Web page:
The Primaries: Everything You Need To Know For The Local Primary Races

Story By: Hannah Lanier, News Editor

On March 3, California, along with 14 other states, will participate in Super Tuesday. 

Super Tuesday is the day where the most states and territories vote in the primary election.

Voters in the Fresno area will cast their ballots to decide on presidential nominations and select the top two candidates to move forward to the November general election in the 16th and 22nd Congressional Districts. Also on the ballot is mayor of Fresno, city council races in districts 2, 4 and 6, as well as the statewide proposition 13. 

For the presidential nomination, Sen. Bernie Sanders is leading the national poll with 28.8%, according to RealClearPolitics poll conducted on Feb. 25. Former Vice President Joe Biden is trailing Sanders at 17.4%, followed by Mike Bloomberg in third place with 14.8%, and Elizabeth Warren in fourth place with 13%.

The polling numbers continue to fluctuate as caucus states like Nevada cast their votes. 

South Carolina is the next state to vote in their primary election on Saturday, Feb. 29.

As of early Tuesday, Feb. 25, Biden is leading Sanders by 8% in the South Carolina polls, according to RealClearPolitics.

In local elections, congressional candidates are running to beat incumbents Devin Nunes of D-22 and Jim Costa of D-16. 

However, Fresno County has changed its way of voting for this primary election.

Every registered voter in Fresno County received a vote by mail ballot, whereas voters used to have the choice to select a ballot by mail instead of having to vote in person.

This new system eliminated a majority of voting precincts in the county, according to The Fresno Bee.

Voters can still participate in in-person voting by taking their vote by mail ballot and turning it in at specific locations in Fresno between Saturday, Feb. 22 and March 3.

Vote Center locations can be found at: www.votefresnocounty.com.

District-22 The Challengers

Phil Arballo is a candidate working to make the Valley a better place to raise a family. 

As a husband and father who was born and raised in the Central Valley, he cares deeply about issues that affect families.

He wants his voters to decide what’s important to them and he says that, “It’s being able to provide for our family.”

He is drawn to issues like affordable healthcare to cover the expenses of his son’s asthma and safety in schools given recent tragedies from gun violence.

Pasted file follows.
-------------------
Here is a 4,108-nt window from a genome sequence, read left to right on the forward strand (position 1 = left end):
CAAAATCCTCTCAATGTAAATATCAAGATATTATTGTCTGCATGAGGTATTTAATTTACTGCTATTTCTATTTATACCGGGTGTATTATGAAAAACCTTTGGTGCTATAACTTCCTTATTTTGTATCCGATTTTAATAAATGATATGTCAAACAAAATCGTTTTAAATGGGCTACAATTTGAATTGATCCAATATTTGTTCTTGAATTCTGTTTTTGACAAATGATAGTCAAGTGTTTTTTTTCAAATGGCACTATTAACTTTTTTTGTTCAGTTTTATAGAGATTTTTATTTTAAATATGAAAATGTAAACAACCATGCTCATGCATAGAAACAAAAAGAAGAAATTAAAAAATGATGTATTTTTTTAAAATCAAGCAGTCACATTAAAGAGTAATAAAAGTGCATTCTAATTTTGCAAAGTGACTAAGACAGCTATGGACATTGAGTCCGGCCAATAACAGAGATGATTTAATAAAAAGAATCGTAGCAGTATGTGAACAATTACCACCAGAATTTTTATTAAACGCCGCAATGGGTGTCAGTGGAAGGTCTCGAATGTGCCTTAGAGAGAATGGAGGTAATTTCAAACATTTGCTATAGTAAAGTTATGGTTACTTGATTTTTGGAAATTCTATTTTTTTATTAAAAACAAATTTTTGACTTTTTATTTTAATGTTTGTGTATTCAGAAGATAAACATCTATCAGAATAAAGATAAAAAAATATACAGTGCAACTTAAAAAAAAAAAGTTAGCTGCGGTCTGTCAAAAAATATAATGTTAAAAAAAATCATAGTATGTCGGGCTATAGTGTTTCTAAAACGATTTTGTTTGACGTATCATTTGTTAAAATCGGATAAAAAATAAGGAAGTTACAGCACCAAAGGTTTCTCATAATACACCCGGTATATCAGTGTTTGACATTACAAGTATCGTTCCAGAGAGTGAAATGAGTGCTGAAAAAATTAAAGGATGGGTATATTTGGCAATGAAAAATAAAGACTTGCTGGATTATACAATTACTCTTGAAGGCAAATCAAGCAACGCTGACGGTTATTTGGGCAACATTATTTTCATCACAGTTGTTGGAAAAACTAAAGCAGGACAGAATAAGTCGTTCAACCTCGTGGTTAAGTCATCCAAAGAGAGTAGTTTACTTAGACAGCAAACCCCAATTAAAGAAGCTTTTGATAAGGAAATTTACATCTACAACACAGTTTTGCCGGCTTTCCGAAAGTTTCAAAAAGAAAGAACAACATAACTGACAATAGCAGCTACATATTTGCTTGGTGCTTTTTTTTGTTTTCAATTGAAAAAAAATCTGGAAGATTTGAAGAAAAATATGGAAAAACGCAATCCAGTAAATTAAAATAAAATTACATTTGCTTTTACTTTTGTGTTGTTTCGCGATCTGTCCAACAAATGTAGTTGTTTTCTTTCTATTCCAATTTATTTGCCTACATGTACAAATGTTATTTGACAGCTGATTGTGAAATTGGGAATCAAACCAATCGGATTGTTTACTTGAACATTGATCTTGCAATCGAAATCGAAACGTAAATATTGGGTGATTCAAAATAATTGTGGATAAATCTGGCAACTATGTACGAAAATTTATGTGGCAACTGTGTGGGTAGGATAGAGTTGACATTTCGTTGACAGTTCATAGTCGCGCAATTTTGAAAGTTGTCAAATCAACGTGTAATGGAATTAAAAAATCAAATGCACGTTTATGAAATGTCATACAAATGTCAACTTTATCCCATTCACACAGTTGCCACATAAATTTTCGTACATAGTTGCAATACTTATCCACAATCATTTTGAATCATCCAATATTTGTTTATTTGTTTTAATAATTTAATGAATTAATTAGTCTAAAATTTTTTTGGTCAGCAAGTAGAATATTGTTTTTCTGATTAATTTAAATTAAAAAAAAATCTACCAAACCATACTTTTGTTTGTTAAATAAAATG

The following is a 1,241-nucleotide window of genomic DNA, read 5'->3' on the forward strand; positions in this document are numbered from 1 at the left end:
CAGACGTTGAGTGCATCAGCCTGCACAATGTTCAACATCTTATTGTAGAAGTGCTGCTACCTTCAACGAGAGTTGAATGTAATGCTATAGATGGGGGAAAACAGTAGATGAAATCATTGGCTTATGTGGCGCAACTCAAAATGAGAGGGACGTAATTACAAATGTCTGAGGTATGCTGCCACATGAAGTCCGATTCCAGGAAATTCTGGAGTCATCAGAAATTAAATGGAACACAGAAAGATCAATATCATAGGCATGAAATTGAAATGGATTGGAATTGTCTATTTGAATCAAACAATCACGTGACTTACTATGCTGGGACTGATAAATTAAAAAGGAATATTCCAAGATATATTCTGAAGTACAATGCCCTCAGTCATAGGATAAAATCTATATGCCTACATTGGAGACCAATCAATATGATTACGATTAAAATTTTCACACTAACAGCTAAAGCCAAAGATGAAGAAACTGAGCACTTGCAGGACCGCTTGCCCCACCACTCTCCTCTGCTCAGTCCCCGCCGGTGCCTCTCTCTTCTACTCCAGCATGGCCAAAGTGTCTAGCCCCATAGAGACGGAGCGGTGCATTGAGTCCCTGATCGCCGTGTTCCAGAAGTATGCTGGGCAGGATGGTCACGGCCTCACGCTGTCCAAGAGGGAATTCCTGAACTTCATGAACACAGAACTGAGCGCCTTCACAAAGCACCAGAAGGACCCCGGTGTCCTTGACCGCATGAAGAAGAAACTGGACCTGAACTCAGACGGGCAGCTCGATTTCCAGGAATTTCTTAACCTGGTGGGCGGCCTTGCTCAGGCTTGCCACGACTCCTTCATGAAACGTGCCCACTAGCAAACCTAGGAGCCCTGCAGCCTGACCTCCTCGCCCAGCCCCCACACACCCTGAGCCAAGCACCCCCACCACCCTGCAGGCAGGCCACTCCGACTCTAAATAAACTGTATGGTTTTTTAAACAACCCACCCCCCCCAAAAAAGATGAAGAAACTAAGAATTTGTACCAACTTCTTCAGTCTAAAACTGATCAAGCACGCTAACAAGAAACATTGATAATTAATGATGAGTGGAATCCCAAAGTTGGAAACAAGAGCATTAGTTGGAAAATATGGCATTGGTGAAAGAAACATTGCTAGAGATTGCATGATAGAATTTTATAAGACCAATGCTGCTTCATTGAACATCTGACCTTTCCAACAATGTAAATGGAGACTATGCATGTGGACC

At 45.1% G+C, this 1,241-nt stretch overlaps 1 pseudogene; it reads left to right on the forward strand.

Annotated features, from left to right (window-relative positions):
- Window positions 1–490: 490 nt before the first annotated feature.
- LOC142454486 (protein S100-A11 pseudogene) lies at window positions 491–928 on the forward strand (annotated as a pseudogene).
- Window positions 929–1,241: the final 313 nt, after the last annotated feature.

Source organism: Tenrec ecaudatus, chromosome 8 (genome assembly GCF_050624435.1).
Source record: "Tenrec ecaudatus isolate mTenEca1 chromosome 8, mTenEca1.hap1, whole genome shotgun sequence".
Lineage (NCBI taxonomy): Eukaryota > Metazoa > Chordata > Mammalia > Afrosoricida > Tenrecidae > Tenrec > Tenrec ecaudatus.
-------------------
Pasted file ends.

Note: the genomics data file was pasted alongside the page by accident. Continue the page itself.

Apart from being a family man, Arballo speaks about his experience as a student and his empathy for student debt. “My wife and I know first hand what it is like to have student loan debt. That is something her and I decided to do,” said Arballo. “We need to make higher education more affordable. We want them [his children] to be able to go to school someday and not have to go into debt.”

Arballo is running because he believes that he is the best candidate to represent his home. 

He believes that an essential way to do that is through accurate representation in Congress of the majority Hispanic community in the Valley.

Arballo wants to be the first Latino elected to congress from the Central Valley.

“We are 49% Hispanic in this district, we need to start voting like it,” said the candidate. “We need to send people to congress that look like us,” he said. 

While he would become the first Latino to represent the district, both 22nd Congressional District representative Devin Nunes and 16th Congressional District representative Jim Costa are Hispanic.

“This [representing the 22nd Congressional District] is important to us,” said Arballo. “My wife and I are not wealthy, we are just people in the community that want to do well.”

Why should we vote?

“There are no excuses anymore not to vote. There are plenty of people to look up to, to get involved and to have your voice here,” said Arballo. “I think the phrase ‘All politics are local’ is tried and true. Your vote counts locally.”

Photo by: Photo courtesy of the campaign.

Bobby Bilatout is a healthcare executive determined to provide healthcare for all.

“I am fighting to make sure that every person in America will be able to get healthcare and in no way shape or form should anyone have to think about putting a roof over their head or getting their medications to live,” said Bilatout, “Everybody deserves healthcare.” 

Bilatout believes that he can make a real impact on behalf of the Central Valley at a federal level. “Less than 5% [of the House of Representatives] have an experience in healthcare. They need more people with experience.”

Bilatout is also passionate about affordable education and believes that it is significant to economic stability. He hopes “that public [college] institutions are able to provide education at no cost of admission–not to put folks into debt. To make sure economic opportunity is here, in the Central Valley. So that people do not have to leave to get a better job.”

“I have a better understanding of infrastructure of higher education because I worked in it before,” he said. 

Bilatout is running on experience and encourages voters to reach out to their representatives and candidates to best determine who would best represent the 22nd Congressional District.

Why should we vote?

 “We are in a time of transition in this country. All the policies that we are putting in place really affect the younger generations, especially those who are in college now. So getting engaged now, and making politicians and representatives hear them is very important,” said Bilatout, “It is very important not just for younger minds to get up and advocate, but also to show up to the polls and vote.”